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Transcript of interview with Rabbi Mendy Harlig by Barbara Tabach, October 18, 2017







Known throughout the Las Vegas community as Rabbi Mendy, Mendy Harlig is a leader of the Chabad in Las Vegas, which was introduced to the valley in 1990 by his brother Rabbi Shea Harlig. Since his youth spent growing up in the Crown Heights section of Brooklyn, where he was surrounded by Hasidic Jews, Rabbi Mendy seemed destined to become a Chabad rabbi. During the early 1990s he often visited Las Vegas and assisted his brother at the Chabad of Southern Nevada. Then in 1997 he met and married Chaya Harlig and the couple permanently relocated to the valley to be the spiritual leaders of the Chabad of Green Valley. As their family grew, so did their importance to the Chabad movement in Las Vegas. During this interview, Rabbi Mendy touches upon the nature of Chabad teachings and observance in the so-called “Sin City” persona of Las Vegas. He also shares about his participation in the Las Vegas Metro Chaplaincy program. He particularly reflective of his active role immediately after of the horror of the October 1 mass casualty at the Route 91 country music festival and his perspectives afterwards.

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[Transcript of interview with Rabbi Mendy Harlig by Barbara Tabach, October 18, 2017]. Harlig, Mendy Interview, 2017 October 18. OH-03253. [Transcript.] Oral History Research Center, Special Collections & Archives, University Libraries, University of Nevada, Las Vegas. Las Vegas, Nevada.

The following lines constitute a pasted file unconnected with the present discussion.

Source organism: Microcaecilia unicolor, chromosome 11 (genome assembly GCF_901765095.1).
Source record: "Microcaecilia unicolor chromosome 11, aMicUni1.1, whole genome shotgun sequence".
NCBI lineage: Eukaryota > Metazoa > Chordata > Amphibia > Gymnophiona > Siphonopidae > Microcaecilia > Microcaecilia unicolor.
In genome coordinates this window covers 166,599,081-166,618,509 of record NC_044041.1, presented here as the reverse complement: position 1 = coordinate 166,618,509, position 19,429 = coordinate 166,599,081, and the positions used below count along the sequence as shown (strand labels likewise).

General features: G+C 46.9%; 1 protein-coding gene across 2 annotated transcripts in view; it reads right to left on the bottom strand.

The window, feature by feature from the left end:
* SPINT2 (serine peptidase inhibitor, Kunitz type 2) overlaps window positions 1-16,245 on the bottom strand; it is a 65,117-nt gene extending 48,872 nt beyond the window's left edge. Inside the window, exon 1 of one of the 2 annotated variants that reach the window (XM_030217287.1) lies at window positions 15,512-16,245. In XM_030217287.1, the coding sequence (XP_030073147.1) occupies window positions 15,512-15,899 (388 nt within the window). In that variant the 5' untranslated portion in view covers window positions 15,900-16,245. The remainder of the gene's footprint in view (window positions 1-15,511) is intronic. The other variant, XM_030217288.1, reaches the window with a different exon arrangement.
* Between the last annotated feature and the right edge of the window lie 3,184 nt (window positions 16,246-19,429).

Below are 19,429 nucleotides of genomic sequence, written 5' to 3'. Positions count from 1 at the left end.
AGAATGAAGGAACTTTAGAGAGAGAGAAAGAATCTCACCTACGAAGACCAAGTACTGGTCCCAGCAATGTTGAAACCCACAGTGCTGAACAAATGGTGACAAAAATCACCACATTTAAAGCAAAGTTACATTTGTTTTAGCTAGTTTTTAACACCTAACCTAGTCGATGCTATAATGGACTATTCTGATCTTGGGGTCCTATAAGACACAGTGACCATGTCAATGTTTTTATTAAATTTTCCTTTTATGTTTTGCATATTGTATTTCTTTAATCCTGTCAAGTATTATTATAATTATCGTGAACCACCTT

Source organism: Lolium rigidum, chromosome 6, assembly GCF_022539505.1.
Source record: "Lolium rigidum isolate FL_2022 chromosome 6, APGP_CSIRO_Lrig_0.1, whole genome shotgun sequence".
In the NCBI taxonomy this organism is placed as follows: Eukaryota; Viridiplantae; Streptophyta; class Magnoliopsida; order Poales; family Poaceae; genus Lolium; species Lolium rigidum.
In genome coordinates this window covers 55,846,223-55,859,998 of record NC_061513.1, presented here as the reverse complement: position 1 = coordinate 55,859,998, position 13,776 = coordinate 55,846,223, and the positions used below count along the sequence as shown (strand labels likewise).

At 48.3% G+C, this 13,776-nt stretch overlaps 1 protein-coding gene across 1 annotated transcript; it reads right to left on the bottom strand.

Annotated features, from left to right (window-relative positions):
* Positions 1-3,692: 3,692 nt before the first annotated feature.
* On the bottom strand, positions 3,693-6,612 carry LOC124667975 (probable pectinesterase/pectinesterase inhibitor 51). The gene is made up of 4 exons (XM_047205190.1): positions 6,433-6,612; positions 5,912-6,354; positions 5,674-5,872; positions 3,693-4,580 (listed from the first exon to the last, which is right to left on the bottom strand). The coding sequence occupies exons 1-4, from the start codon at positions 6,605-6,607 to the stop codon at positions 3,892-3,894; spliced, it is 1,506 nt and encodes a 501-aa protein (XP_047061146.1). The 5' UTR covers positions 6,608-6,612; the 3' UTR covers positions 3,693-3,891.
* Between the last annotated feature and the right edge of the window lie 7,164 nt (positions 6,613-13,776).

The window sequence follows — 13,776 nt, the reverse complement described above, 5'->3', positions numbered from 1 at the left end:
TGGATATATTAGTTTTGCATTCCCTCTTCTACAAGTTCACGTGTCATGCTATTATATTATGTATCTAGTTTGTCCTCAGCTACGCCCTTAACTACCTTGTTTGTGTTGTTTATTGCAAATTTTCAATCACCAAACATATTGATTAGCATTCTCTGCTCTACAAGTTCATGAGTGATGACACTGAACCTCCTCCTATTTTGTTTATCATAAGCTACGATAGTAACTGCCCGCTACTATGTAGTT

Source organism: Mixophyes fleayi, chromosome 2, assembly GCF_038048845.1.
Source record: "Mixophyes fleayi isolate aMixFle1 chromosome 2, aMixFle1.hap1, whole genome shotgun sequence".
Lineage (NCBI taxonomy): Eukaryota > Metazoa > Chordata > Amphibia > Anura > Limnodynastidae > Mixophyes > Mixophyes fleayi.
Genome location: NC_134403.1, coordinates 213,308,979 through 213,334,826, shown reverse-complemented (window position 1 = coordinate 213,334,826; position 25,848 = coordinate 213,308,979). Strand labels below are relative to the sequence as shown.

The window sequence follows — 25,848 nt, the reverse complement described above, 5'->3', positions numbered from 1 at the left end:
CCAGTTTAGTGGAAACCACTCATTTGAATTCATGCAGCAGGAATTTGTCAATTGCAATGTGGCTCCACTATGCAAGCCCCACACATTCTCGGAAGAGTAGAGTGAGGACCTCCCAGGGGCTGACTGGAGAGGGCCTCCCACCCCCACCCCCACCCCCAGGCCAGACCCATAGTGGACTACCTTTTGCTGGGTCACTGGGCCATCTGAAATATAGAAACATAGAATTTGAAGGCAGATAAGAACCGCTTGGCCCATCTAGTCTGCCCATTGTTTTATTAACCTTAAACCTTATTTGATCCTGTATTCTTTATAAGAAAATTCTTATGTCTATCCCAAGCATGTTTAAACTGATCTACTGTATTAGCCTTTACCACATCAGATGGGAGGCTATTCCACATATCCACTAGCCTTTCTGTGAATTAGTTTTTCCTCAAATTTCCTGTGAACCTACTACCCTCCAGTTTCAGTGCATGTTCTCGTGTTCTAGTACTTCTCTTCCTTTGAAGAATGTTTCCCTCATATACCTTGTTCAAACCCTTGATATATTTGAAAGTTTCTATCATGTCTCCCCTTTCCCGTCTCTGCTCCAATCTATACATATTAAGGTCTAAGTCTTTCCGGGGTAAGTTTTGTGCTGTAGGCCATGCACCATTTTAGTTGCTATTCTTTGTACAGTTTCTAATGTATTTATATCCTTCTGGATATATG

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An Interview with Rabbi Mendy Harlig An Oral History Conducted by Barbara Tabach Southern Nevada Jewish Heritage Project Oral History Research Center at UNLV University Libraries University of Nevada Las Vegas ©Southern Nevada Jewish Heritage Project University of Nevada Las Vegas, 2014 Produced by: The Oral History Research Center at UNLV - University Libraries Director: Claytee D. White Project Manager: Barbara Tabach Transcriber: Kristin Hicks Interviewers and Editors: Barbara Tabach, Claytee D. White 11 The recorded interview and transcript have been made possible through the generosity of a Library Services and Technology Act (LSTA) Grant. The Oral History Research Center enables students and staff to work together with community members to generate this selection of first- person narratives. The participants in this project thank University of Nevada Las Vegas for the support given that allowed an idea the opportunity to flourish. The transcript received minimal editing that includes the elimination of fragments, false starts, and repetitions in order to enhance the reader’s understanding of the material. All measures have been taken to preserve the style and language of the narrator. In several cases photographic sources accompany the individual interviews with permission of the narrator. The following interview is part of a series of interviews conducted under the auspices of the Southern Nevada Jewish Heritage Project. Claytee D. White Director, Oral History Research Center University Libraries University of Nevada Las Vegas m Preface Known throughout the Las Vegas community as Rabbi Mendy, Mendy Harlig is a leader of the Chabad in Las Vegas, which was introduced to the valley in 1990 by his brother Rabbi Shea Harlig. Since his youth spent growing up in the Crown Heights section of Brooklyn, where he was surrounded by Hasidic Jews, Rabbi Mendy seemed destined to become a Chabad rabbi. During the early 1990s he often visited Las Vegas and assisted his brother at the Chabad of Southern Nevada. Then in 1997 he met and married Chaya Harlig and the couple permanently relocated to the valley to be the spiritual leaders of the Chabad of Green Valley. As their family grew, so did their importance to the Chabad movement in Las Vegas. During this interview, Rabbi Mendy touches upon the nature of Chabad teachings and observance in the so-called “Sin City” persona of Las Vegas. He also shares about his participation in the Las Vegas Metro Chaplaincy program. He particularly reflective of his active role immediately after of the horror of the October 1 mass casualty at the Route 91 country music festival and his perspectives afterwards. IV Table of Contents Interview with Rabbi Mendy Harlig October 18, 2017 and November 1, 2017 in Las Vegas, Nevada Conducted by Barbara Tabach Preface iv SESSION 1 Talks about his Hasidic background and place of birth, Crown Heights section of Brooklyn, New York; attended Yeshiva; decision to become a rabbi; the Chabad movement and Rabbi Menachem Mendel Schneerson. How he met his wife, Chaya, who is the rebbetzin and co-director of the Chabad in Henderson; his brother Rabbi Shea Harlig led the way for Chabad coming to Las Vegas in 1990 and he followed permanently in 1998 after his marriage to Chaya. Discusses his world travels as practiced his rabbinical life; knowing he wanted to settle in Las Vegas; mentions Rebbe Schneerson..........................................................................1-9 Impressions of Las Vegas in 1990s; Rabbi Schneerson allowing expansion of Chabad into Las Vegas; mentions Rabbi Baruch Shlomo Eliyahu Cunin. Talks about first location for his Chabad in his home; upcoming move to a parcel of land on Horizon Ridge and Carnegie streets and living within walking distance. Determines there are about nine Chabad congregations in Las Vegas valley; room for growth; his mission to help people on their Jewish “journey;” how Chabad differs from Conservative or Reform Judaism and can be meaningful........................10-17 Talks about raising his eight children (seven were born here) in Las Vegas); their education at Desert Torah Academy; sending them to Yeshiva; no television. Mentions actor Tony Curtis and his passing; annual tradition of Menorah Lighting service at the District at Green Valley; comedians Shecky Greene, Marty Allen; community involvement such as visiting Jewish patients at St. Rose Hospital; nursing home visits; no membership fees at Chabad..........18-22 SESSION 2 Provides more details about his ancestral background; mother grew up in Israel; father’s father was a rabbi in Vienna; parents met in New York; Lubavitcher Rebbe followers. Anecdotes of being a volunteer chaplain for the Las Vegas Metro Police. Describes his work supervising the packaging and making of kosher food locally (Ocean Spray/Tree Top, Fresh Farm Foods); maintaining kosher status at Strip hotel kitchens (E.g. Four Seasons, MGM properties) and Touro University...23 - 30 v Reflects on variety of Jews and Jewish congregations in Las Vegas; friendships with other rabbis such as Rabbi Akselrad; local Chabad School; impact of cell phones, social media, and more about ban on television in his home; Hasidic traditions related to death and burial, tahara service, thoughts regarding cremation, organ donors, counseling grieving people. Talks about Metro’s chaplaincy program, being the Jewish representative, Steve Riback, PEAP [Police Employees Assistance Program.].......................................................................30-40 Focuses on October 1, 2017 mass casualty shooting at Route 91 music festival on the Strip; how he learned of the news; his response; where he went to provide counseling. Mentions article he wrote for the Israelite newspaper [Oct. 13, 2017]about his experiences immediately after and over the course of the subsequent weeks; how PEAP cares for Metro officers; community needs and healing; his hope for “proper balance” for individuals; anecdotes and observations surrounding the event from his perspective.................................................................41-54 Talks about recent JFS A trip to Germany, and France; daughter in Israel; Cantor Jessica Hutchings. Talks about PTSD for police officers after October 1; Chabad’s apolitical positioning on gun ownership; trying to achieve his own personal life balance; autism of one of his sons......54-60 vi Southern Nevada Jewish Heritage Project UNLY University Libraries Use Agreement Name of Narrator: PlGHby Name of Interviewer: We, the above named, give to the Oral History Research Center of UNLV, the recorded interview(s) initiated on 10 -']¥?'<3.0tH along with typed transcripts as an unrestricted gift, to be used for such scholarly and educational purposes as shall be determined, and transfer to the University of Nevada Las Vegas, legal title and all literary property rights including copyright. This gift does not preclude the right of the interviewer, as a representative of UNLV, to use the recordings and related materials for scholarly pursuits. I understand that my interview will be made available to researchers and may be quoted from, published, distributed, placed on the Internet or broadcast in any medium that the Oral History Research Center and UNLV Libraries deem appropriate including future forms of electronic and digital media. Signature of Interviewer Date Oral History Research Center at UNLV Libraries 4505 S. Maryland Parkway, Box 457010, Las Vegas, NV 89154-7010 702.895.2222 Vll SESSION 1 Today is October 18th, 2017. This is Barbara Tabach and I am sitting with Rabbi Mendy. I'll ask you first to spell your name. It's Rabbi Mendy, M-E-N-D-Y. Last name Harlig, H-A-R-L-I-G. We are sitting in the Green Valley Chabad. Did I say that right? Yes, Chabad. I'm really practicing. You're really good. We are sitting today for the Southern Nevada Jewish Heritage Project and get your history. Tell me about your background; where you grew up, your family, whatever. I grew up in Brooklyn, New York, born and raised. I was born at home. At home? Yes, because I had no patience to wait. So I was bom February 11th, 1973.1 was bom and raised in the Crown Heights section of Brooklyn. What was that neighborhood like? Basically, it was a Hasidic neighborhood and it was also a neighborhood of people like African Americans and people from Haiti. We had basically Jewish people—Orthodox people, but when I was growing up also it had African Americans. Was your education in the neighborhood or was it religious schooling? What was it like? I grew up Orthodox. I grew up Hasidic. My parents are both Hasidic. My grandfather was a rabbi in Crown Heights, Brooklyn. My father was involved in the big synagogue in Brooklyn, 77 Eastern Parkway. They had a Chabad-Lubavitch movement and I went to their private schools; it's called Yeshiva and I went to Yeshiva there in Brooklyn, New York. I went there up to age 1 nineteen. Then at nineteen I went and studied for a year in New England Hebrew Academy; that was in Brookline, Mass. That was 1994 — that is when I studied in New England Hebrew Academy. Then I came back to Brooklyn to study in the Central Yeshiva Chabad School where I got ordained as a rabbi in 1996. When did you know you wanted to be a rabbi? I think there's a rabbi and then there's a Chabad rabbi. In most of your synagogues, you have a rabbi that is hired by a board of directors. The board interviews him, they like him, and then he comes and does his job. He has days off. A lot of people do the different parts of the congregation. So that's one part of a rabbi. Chabad rabbi, it's a calling, actually, and it's twenty-four-seven. It's being a rabbi, I think, and more. It's twenty-four-seven for the people, or if there's any need that needs to be done, they'll do it—visiting hospitals or visiting the jails or visiting the police or assisted livings or any part. When did I know? From a very young age because as the head of the Chabad movement, Rabbi [Menachem Mendel] Schneerson, he inspired us from little children on. It started in 1950, when he took over the leadership of the Chabad movement—we're going to try to reach every single Jewish person. Then it was like a joke, in 1950. It was just after the Holocaust. Jewish people were really down, had lost family members, lost everything, and he's saying in a small, little synagogue in Brooklyn, "I'm taking over as the leader especially of the Chabad movement and we're going to reach every single Jew in the world." The little bit you know about Chabad today: where we're in ninety different countries, I think, and five thousand Chabad rabbis. He taught us—and I talk for myself—to love of another human being. He taught us unconditional love for another human being. I think it's connected to 2 a rabbi. Rabbis, if they really want to be a good rabbi, they have to have unconditional love for another human being. He instilled in us—and I also grew up right next to him because my father was very involved in the synagogue—he instilled in us this great passion. I watched him, how he loved, and every Jew to him was like a diamond. He portrayed it to me and to all the Chabad rabbis. It was formed from very young. What kind of work was your father in? He was involved in the congregation of the synagogue, not a rabbi, but more involved in overseeing things there and the congregation. So he was employed? That was his source of income. Correct. How many children were in your family? Seven. Where do you come in that line? I think I'm number five. You think? Yes, five. How much of that family lives here in Vegas now? I have one brother and he has some of his children that are living here and then me. All of us are rabbis; my three other brothers are rabbis, Chabad rabbis, and my sisters are married to rabbis. But as a rabbi, I would say my wife [Chaya Harlig] is my co-director of the Chabad. At Chabad women play an equal role in—I wouldn't say running the organization, but overseeing the needs of the Jewish community. That's interesting. So when you get married and you're choosing your life partner and 3 you’re into this as a career together. The answer to the question—that is correct. In Brooklyn when you date, before you even start dating because it is very brief, but we date three weeks, three and a half weeks. That's it? Yes. I dated three and a half weeks. From when I said hi to my wife until I asked her will you marry me, it was three and a half weeks. I made a conversation with her for a day, but three and a half weeks. When we dated we knew we were both serious about marriage. We knew we wanted to get married and we wanted to have children. We even knew what we wanted to do. We wanted to go and join the Chabad army of emissaries of the Lubavitcher Rebbe. We knew probably we were going to move here because I was coming here for so many years. Was this because your brother Shea was here already? That's correct. I came here in 1990 a few months after my brother, Rabbi [Shea] Harlig, moved here, to help out as; I would say as a rabbi in training. So the first time I came here was 1991, Passover. He came in 1990.. in October, November, High Holidays. I came down six months after that at Passover for a visit. I spent two weeks and so it went for the next few years; I would come two or three times a year, spending three, four weeks here. When did you move here permanently then? In August of 1998. You got married in what year? In 1997, February of 1997. In fact, there was a big delegation from Las Vegas that came to my wedding. I’ll find a picture for you. Twenty-five people came. That's pretty nice. Twenty-five people from the community came. Because I was coming here so often, they felt 4 connected to me and to our family. When you would visit would you participate in the services? I would be like an assistant rabbi to my brother, helping out with programming. I would come for High Holidays, but I would stay for a month. I would come for Passover and stay for a month. Passover is two weeks, but before a few weeks and afterwards I would come. During the summer camp here, I would help out. I did the winter camps here. Where were the camps? Camps were with the synagogue at 1261 South Arville, my brother's synagogue and that campus. Now it's already torn down and built up again. At that time, between '91 and '98, was there only the one Chabad? That is correct. In 1994 they opened up a new Chabad, the Chabad of Summerlin, Rabbi Schanowitz. I think I would say for High Holidays 1994 he opened. Now there's how many? There's several, right? Georgia, how many Chabad houses? I'm going to ask her (his administrative assistant) questions while we're talking. Georgia, how many Chabad centers are there in Las Vegas? Eight or nine? GEORGIA: There's eight or nine. I thought I had heard around eight. I didn't know if it had climbed from that or not. Well, Chabad at Red Rock is the newest. Is that number eight? I think it's nine. I think it's eight. Is that typical -- that the Chabad movement grows like that? Absolutely. The reason I moved to Henderson is because Henderson was growing in 1998 and 5 there was a need for Chabad here. I'm called Chabad at Green Valley and the reason is because at that time—were you living here at that time? Yes. In 1998, if you were a doctor and you wanted to service a community, you had on your business card two locations; it said Summerlin and Green Valley, so that was it. Henderson was like that then, so that's why we're kind of in the midst of changing it to Chabad of Henderson. But because that's what it was, you had Chabad of Summerlin, like doctors would have an office at Summerlin, and Chabad at Green Valley. Where was your first location? In our home on Wigwam and Pecos. How many people would come for services? Are services every day? We had it on the weekends then in our home. It was a perfect home. We had an upstairs and right upstairs we had this huge family room and you could seat twenty or thirty people in there and that's where we did services. We had some parking where there was no one's homes, so people could park around the comer and not bother anybody, and we did it through our home. Of course, when we had the High Holidays and we had Passover, we'd go to a local hotel. How did people hear about you? I guess through the newspapers and through meeting people. So word of mouth. Word of mouth, correct. As you settled into Las Vegas and Henderson, how did your feelings evolve? How did you feel like you were fitting into the community? Interesting. From 1990 when first I came, until ultimately when I moved here in 1998, besides 6 coming here there were times that I spent in other places around the world doing outreach— Russia, Ukraine. I went to Japan and did a communal Seder. I went to South Africa. I was all over to do outreach. I went to Ireland to visit Jewish families for five weeks one summer. I always felt the connection; I always felt a special connection to the Las Vegas community. I always loved Las Vegas, not because of the Strip. One or two times I saw it and got it out of my system like all of us. When we have family that come now, we give them the car and say, "Park there; it's free." We're not going there. There's so many hotels I've never been in on the Strip. So I always felt the connection to people before when I was constantly coming to visit; hence, twenty-five people coming to your wedding, flying from Las Vegas to New York on America West Airlines. America West, wow. A blessed memory. That is funny. Right? Yes, yes. I don't know if that answered your question. Yes. Then how else did you involve yourself in the community? Let me just say one part. An interesting thing. In the summer of 1996, the Chabad of Southern Nevada, my brother did a summer camp. I wasn't here that summer; that was the summer I was in Ireland. And that summer there was a head counselor—also they bring like five or six girls from New York to kind of infuse—sixteen-, seventeen-, eighteen-year-olds—to infuse energy into the camp. You go from New York, you go to summer camps and this was a day camp. The camp is for children? 7 For children at the Chabad of Southern Nevada, but the staff are usually brought in from New York. At the end of the summer of 1996, my sister-in-law, Rabbi Harlig's wife...I was coming for the High Holidays then. My sister just got married in New York before summer, so it was my turn up for marriage. My sister-in-law suggested there was a wonderful girl that was the head counselor that ran the camp and she thought it would be a good match for me, so she suggested that match although that girl already went back to New York because that's where she lived. She grew up in the same neighborhood as I did, went to the same schools, the girls' schools in the neighborhood. She suggested that we go on a date. I was here for the High Holidays and I was very nervous before and I was there for the circus like all the holidays. When I got back to New York, it was kind of set up already that I would call her and we would date, and that's what happened. I came back on a Thursday or something and I called her on Sunday, exactly around this time of year, these days in the Hebrew calendar. So basically because she was here in the summer, she thought it would be a good idea for me and she was the matchmaker that kind of set us up for us to date. We dated for three and a half weeks. Although the Hasidic community is small especially then, people know each other. Both families knew of each other, but they weren't close. That's how my match came about. Now, my wife interestingly says the story was she had the opportunity for summer plans to go to Las Vegas to do the summer camp or Florida was another opportunity. She thought to herself, I can go to Florida any time. When am I ever going to get back to Las Vegas? She chose to do the summer camp in Las Vegas. God has other plans, little did she know. What kind of educational background did Chaya have? She went through eighth grade in New York. She spent four years in Pittsburgh, Pennsylvania in Yeshiva, in a school there, and then went past high school for a year and studied for a two-year 8 study in Montreal, Canada in a Yeshiva. There’s a real international flare to your background and the experiences you’ve had. Correct. You said you went to Russia, Japan, South Africa. What kind of Jewish communities in Orthodoxy do you find in those countries? It depends where. In Japan I went to Kobe. There was a synagogue there, but it was not too many people even there, few people came. There were a lot of Israelis there. We made a Seder out of about a hundred and fifty people - the Seder was a lot of Israelis. They finished the army and so much pressure they just want to go free. A lot of them came to the Seder. We had some servicemen, I don't remember today from where, maybe two or three hours they came by train to have a Seder in Kobe with us. It was two boys; we had to take all our food with us. There was a synagogue, but there was nothing really at that time organized. I think there's a Chabad rabbi there now, but there was nothing. That's why they sent young Yeshiva boys to these places because, otherwise, they wouldn't have a Seder there for those people. That's your purpose, your mission is to— Yes, that's why I went there. In Ireland, also, there was a Jewish population, but it was fading. People were moving out of Ireland. We spent most of our time in Dublin. People were moving away — moving away, I think, to Manchester. So there was Orthodox there, history there, and then we went to small cities to visit where there wasn't. Only the major city was there a formal synagogue. In Russia, I did a summer camp in Ukraine and there was a lot of synagogues there. Communism just fell, so it was giving the kids a Jewish experience there. There was a Chabad rabbi there, so we kind of helped him out. 9 What did you know about the Jewish community of Las Vegas other than what Rabbi Harlig was experiencing? In 1990 orin '99? During any period of time, what did you know--? When my brother moved here, very little. We knew that it was a bad place, Sin City. It was also interesting that the Rebbe, as we know Rabbi Schneerson, the head of the Chabad movement, was for many years adamantly against opening a Chabad here. They wanted to open up years before and the Rebbe said, "Out of the question." My brother can answer you all those details. He could give more of the actual details with him. The Rebbe said to do something about it and that's when Rebbe instructed the head Chabad rabbi of the West Coast from California, Rabbi [Baruch Shlomo Eliyahu] Cunin is his name, that he should do something about hiring a Chabad rabbi. My brother was looking at that time to become a Chabad rabbi and he went and checked it out and felt that was the place for him. So until then, when my brother was moving here, I just knew it as far... After I started coming here, I start learning about the community; learning about the Jewish people that are involved in the community. Everyone knows first the Jewish people that had owned the casinos. Then you start learning a little bit about the big Jewish players here in the community, slowly learn about it. Then you get to meet the people. Was this location the first outside of your home? This was the first. Just for the record we’re sitting—it’s on Eastern Avenue. We’re at 10870 South Eastern Avenue, Suite 104, Henderson, Nevada, 89052. So you have been in this location how long? 10 Since 2003. That's a number of years. You now are in the process of building? Correct. You've got land that's on Carnegie. And Horizon Ridge, correct. That's just up the street from me, where I live. I can walk right by it...We're taking photographs, periodically, of the construction. I appreciate it, thank you. I'll pay you for it. No, you don't have to pay for it. Your contribution to the project is enough. Thank you. But, yes, we’re documenting how that happens as part of our Jewish project. I'm going to be a neighbor (to you) next week; I'm moving.. I'm moving into Carriage Hills. I see. You mean your house, where you live. Yes. I live now behind the Black Mountain Grill, so not within walking distance. Talk about the walking distance for people that don't understand that. Usually what will happens is, because we're observant Jewish, we need to be within walking distance of our synagogue, so we'll always live as close as possible to the synagogue. The fact now the synagogue is not so far, but for me to walk from my house, it's probably a forty-minute walk. That's why I have to move. It's hard to find a good piece of land for a synagogue, but it's easy to find houses. So I'm going to be moving. You will be my backyard neighbor. Correct. You know the streets in there? If you walk down around the corner from the gate that goes out to Siena. 11 Oh, okay, I know where you’re at. Calendula. Come find me. So the selection of where you located the synagogue, right? Right. Shul, synagogue. Synagogue is fine. So the physical location on Carnegie—how did you select or find that parcel of land? Again, I think everything takes time. We are outgrowing this place. We're in the process of taking the next step of getting our permanent home. See, the difference again with Chabad and with other synagogues is they hire a rabbi. When I moved here with my wife, it's me, my wife and my daughter. I will tell you that we literally built this Chabad Hasidic community one by one, every single person I brought in, me or my wife. Friends from people in congregations bring people in, but ultimately we build a congregation. All Chabad rabbis are that way. With Shea Harlig, my brother, we built it. I have a few jokes with that. Some jokes? I said, no one hired me, so nobody can fire me. It’s very entrepreneurial. Right. But I'm not looking to get fired. So that location— So we were looking. We had this whole project we had that there was going to be a building somewhere in the area here and this came available. We had our options and we felt this was the place for the permanent home of the Chabad. I think I asked Rabbi Harlig this, too, about the neighborhood, the surrounding community. Have you ever had any pushback, any bias that you’ve had to deal with? I think it depends on the place, but this city was very supportive of it. There were some 12 neighbors that were kvetching. I found out they live four blocks away, ten blocks away. Kvetching, "They're moving the cars." They didn't realize that putting a synagogue there will make their properties go up because people are going to look for houses in that area. I tried to explain it to them and they wouldn't hear it. But this city was very—we went to just the regular planning commission because it's all zoned correctly. There's nothing to do; it's all zoned correctly. I think according to the law you cannot stop a house of worship anywhere, I think. I'm not familiar with it. And you don't have to worry about parking because most of the time people are walking. Correct. We usually do that, give us less parking because of people walking. I think it's brilliant. We were happy to see that you were moving (to that empty corner.) A lot of people are. The neighbors weren't because they were worried what was going to go in there. They spoke of different projects; it would be doctors' offices, marijuana, whatever. I think, ultimately, they're all happy. When we did the groundbreaking the neighbors came, "Thank you; we're happy; good luck." I think it's wonderful. We live in the community. We're living there, so I'm not going to put my temple there, make trouble, and go live in Summerlin. This is where our community is. You'll move into that location—just describe the project, I guess. We're going to move into that location in about a month. I think we'll go into trailers and then we'll move on from there. Is there a school attached or in the future? Of course, there's going to be a preschool. We have a synagogue, social hall, library. We're also going to put a mikveh in there; it is a ritual bath that is connected with the Bible, 13 commandments, so a mikveh. Because there's no mikveh in Henderson, is there? Correct. I remember giving money to somebody who was going to build a mikveh, but I don't remember whatever happened to that. I'm not sure. [Gloria returns to the conversation with the count of Chabads in Las Vegas valley: ] GLORIA. There’s nine or ten, but some of them are different names, but they're attached to the Arville address. It depends. Which one? Like Chabad of Red Rock is still attached to It's considered a synagogue because he does programs. Right, but the addresses are the same. What other ones are there? Either he's the eighth or the ninth. Do you think there's room for growth? If you look in California, there's probably a Chabad every two, three miles. So the answer to the question is, how many Jews are in Las Vegas? I hear a wide range of numbers. I did a presentation last night with Jewish Nevada and they lowered it to fifty or sixty thousand. Okay, fifty thousand. How many affiliated? Less than one percent. 14 So we've got plenty of work to do. So if you're asking me, of course, there's going to be. Are there increasing number of rabbis that want to be involved in that? The answer to your question is yes. There's today Chabad rabbis that can't find places. But, again, it has to be done correctly. Will I see it growing? Absolutely. Where? Today they're going in very small communities. Can we put one in Southern Highlands? Very possible. What else do people need to know about (when) a Chabad is moving into their neighborhood? The walking. Again, you would see them walking. Maybe you see a sukkah in back of their house for the holiday. Otherwise, we just do regular other stuff that people do; taking kids to school, take them to drumming lessons, give them an education; the regular stuff that we do that anybody else would do. One of the other things that I’ve come across in the interviews, some people will have an affiliation with one of the other synagogues—Reform, Conservative, whatever—but also a place in their life for Chabad. Correct. Why do you think that happens? How does that fulfill their spiritual being? I would say that my feeling is that Chabad is not just a synagogue. Chabad offers everything. — If someone needs an interview, we'll do the interview. That was a little joke. - But the answer is: we offer classes, social work, social services. Back to the second thing, genuine caring. Any person that I meet in my life, I develop a connection. There's a reason that we met and I'll always keep a connection with them, Jew, even non-Jew. I keep in contact with them, know about them. Back to the genuine caring for another human being, I think that's what they feel, nonjudgmental-ness. So if somebody meets a Chabad rabbi, they're thinking Orthodox, they're 15 going to judge me. Once we meet them—we're the least judgmental. So I'll ask a really personal question. Please, take it away. I usually don't insert my personal stuff, but I’m actually converting. I raised my children Jewish. My husband and I have been married for other thirty years and both kids were converted. I just never did it. Where would I fit in, in a Chabad? What I look at it is: I'll help any person on their journey. So if somebody comes and they want to convert, I'll give them the information and maybe—I don't like to use the word Orthodox— maybe the observant way is too much for them. It's not about be a member here or else. I'll just try to help people on their journey. Where that leads, I'm not sure. If someone wan